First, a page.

In such circumstances the scheme will receive a valuation report reminder. From 22 January 2001 the PSO will consider requests that a report need not be submitted if the delays in winding up are for reasons beyond the scheme's control. The PSO will consider each case on its merits, and the update includes examples of what the PSO will consider acceptable or unacceptable reasons for the delay.

Transfers to personal pension schemes (Update 85). New regulations are to be introduced shortly to revise those governing transfers from occupational pension schemes to personal pension schemes to take account of new and amending legislation governing stakeholder pensions, pension sharing on divorce and income withdrawal.

The update publishes the Appendix, which becomes part of the Practice Notes IR 12 (1997) from 22 January 2001.

The version of the practice notes on the Revenue's website has been updated and the new pages are attached to the paper version of the update. These can be viewed at

Stakeholder pensions

The regulations setting out the tax framework for the new stakeholder pension schemes have been finalised. The scheme comes into effect from 6 April 2001.

The new regulations simplify the process of transfer payments. The restrictions on lump sum transfers will now apply only to controlling directors and to those who are aged 45 or more, whose earnings also exceed the maximum amount of earnings from which pensions contributions can be made. The number of transfers subject to a new valuation test is also reduced. In addition, the regulations accommodate pension sharing on divorce and allow funds in income drawdown to be transferred.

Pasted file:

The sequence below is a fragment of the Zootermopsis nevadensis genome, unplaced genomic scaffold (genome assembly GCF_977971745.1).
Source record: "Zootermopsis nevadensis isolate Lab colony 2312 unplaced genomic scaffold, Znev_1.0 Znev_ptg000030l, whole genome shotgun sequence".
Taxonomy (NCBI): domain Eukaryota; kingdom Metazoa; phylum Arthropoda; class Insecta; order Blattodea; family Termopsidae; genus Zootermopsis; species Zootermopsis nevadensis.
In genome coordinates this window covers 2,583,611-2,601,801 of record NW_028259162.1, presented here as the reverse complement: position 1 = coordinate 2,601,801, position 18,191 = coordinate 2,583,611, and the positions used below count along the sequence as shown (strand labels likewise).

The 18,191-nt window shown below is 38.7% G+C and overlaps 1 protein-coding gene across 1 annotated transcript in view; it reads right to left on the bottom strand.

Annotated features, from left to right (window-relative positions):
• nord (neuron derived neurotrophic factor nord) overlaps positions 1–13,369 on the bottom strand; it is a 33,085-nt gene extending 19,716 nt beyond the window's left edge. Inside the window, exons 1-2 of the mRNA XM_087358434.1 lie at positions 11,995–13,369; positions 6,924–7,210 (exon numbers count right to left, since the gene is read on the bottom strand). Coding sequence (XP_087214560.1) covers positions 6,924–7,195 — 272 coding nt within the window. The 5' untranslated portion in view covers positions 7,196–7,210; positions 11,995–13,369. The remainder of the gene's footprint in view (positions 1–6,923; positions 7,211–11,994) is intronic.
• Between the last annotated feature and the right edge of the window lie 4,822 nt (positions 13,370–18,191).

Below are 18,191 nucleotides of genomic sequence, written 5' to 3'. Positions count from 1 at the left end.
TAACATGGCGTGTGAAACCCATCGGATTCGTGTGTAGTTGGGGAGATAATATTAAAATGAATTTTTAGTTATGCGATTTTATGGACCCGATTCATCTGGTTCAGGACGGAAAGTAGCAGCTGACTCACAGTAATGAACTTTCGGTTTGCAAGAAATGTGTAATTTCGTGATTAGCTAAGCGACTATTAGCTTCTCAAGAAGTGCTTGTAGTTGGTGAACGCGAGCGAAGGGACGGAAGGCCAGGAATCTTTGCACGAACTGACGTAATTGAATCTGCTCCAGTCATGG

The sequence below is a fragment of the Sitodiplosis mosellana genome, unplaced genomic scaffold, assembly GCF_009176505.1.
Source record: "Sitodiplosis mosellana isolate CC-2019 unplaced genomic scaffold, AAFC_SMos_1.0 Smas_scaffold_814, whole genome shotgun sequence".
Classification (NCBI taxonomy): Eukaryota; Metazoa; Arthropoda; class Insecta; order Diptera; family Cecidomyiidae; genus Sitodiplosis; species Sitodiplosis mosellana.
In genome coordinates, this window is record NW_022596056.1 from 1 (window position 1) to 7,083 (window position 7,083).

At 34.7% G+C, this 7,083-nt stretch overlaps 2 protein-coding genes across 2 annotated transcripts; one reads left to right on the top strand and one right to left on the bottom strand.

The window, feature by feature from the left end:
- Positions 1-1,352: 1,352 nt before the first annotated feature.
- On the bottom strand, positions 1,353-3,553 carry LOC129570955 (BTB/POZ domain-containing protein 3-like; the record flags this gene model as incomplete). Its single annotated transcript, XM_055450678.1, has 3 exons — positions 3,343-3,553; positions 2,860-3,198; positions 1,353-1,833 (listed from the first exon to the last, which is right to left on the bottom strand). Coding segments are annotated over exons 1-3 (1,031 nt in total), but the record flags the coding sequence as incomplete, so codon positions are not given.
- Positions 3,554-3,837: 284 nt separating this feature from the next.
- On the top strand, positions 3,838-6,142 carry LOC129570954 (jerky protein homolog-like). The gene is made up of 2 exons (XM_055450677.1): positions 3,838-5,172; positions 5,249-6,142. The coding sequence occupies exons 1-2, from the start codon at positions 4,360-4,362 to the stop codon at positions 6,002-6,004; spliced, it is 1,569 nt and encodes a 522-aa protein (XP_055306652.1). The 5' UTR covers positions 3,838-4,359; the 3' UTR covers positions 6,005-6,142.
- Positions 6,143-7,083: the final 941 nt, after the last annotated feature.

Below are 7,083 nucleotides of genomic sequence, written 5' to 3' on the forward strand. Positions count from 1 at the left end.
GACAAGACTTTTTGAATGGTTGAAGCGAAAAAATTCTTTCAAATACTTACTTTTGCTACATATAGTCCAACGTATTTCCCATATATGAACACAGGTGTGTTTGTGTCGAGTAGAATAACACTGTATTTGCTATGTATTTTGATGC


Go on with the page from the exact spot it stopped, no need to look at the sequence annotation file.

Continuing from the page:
The Personal Pension Schemes (Transfer Payment) Regulations - SI 2001//119, replace earlier regulations that limit the amount of money that can be transferred from an occupational pension scheme or an equivalent statutory scheme to a personal pension scheme. The regulations also restrict the amount of the transfer that may be paid as a lump sum when benefits are taken or on death.